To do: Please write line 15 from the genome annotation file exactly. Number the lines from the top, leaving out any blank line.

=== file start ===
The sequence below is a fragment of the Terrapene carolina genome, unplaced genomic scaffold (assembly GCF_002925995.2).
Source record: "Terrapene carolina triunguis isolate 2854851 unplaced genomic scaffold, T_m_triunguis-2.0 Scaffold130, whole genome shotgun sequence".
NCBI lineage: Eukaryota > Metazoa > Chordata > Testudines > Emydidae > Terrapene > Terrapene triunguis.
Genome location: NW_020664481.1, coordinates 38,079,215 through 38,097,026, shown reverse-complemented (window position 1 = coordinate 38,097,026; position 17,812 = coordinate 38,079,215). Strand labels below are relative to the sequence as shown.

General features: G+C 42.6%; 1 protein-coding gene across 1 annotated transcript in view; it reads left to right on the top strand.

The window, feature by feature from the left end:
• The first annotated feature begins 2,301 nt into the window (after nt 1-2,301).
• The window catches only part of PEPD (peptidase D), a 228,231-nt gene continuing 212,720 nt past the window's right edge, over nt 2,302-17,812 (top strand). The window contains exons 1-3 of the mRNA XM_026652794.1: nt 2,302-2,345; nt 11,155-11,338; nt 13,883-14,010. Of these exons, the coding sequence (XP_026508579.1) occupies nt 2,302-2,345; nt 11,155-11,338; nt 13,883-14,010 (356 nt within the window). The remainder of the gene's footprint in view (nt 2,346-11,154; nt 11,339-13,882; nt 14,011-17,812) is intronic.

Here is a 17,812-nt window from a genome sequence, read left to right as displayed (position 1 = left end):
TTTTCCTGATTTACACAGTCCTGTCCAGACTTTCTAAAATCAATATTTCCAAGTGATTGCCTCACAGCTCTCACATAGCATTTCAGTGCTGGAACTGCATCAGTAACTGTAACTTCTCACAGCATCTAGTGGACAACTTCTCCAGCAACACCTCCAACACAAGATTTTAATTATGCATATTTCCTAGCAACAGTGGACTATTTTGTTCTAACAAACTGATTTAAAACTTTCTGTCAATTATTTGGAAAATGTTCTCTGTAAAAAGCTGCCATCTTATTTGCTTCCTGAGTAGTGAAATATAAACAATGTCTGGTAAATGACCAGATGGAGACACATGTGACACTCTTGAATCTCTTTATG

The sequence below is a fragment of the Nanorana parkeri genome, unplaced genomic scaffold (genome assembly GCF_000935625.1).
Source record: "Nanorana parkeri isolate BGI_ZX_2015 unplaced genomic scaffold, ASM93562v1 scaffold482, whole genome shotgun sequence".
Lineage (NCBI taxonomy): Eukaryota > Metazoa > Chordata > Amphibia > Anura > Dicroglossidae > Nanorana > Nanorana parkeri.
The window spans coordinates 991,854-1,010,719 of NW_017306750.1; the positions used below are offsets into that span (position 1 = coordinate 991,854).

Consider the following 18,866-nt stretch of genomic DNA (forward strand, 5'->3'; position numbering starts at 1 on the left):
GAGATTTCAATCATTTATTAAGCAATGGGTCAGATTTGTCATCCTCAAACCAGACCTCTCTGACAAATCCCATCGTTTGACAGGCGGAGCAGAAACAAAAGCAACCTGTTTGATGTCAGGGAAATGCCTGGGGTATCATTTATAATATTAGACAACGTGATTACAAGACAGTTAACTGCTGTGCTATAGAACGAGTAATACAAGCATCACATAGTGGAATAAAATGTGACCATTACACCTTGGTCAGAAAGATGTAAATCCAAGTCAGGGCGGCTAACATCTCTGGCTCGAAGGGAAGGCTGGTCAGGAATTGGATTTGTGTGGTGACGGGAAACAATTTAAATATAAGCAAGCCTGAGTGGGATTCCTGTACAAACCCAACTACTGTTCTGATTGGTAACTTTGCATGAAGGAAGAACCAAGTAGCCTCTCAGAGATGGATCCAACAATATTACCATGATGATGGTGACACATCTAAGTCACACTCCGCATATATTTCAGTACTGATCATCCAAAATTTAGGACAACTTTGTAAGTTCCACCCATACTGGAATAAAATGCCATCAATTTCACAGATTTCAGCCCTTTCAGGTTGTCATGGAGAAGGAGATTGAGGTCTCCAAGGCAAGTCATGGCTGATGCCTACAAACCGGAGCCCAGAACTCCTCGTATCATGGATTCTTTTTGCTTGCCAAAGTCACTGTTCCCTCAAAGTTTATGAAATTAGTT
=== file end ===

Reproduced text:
Consider the following 18,866-nt stretch of genomic DNA (forward strand, 5'->3'; position numbering starts at 1 on the left):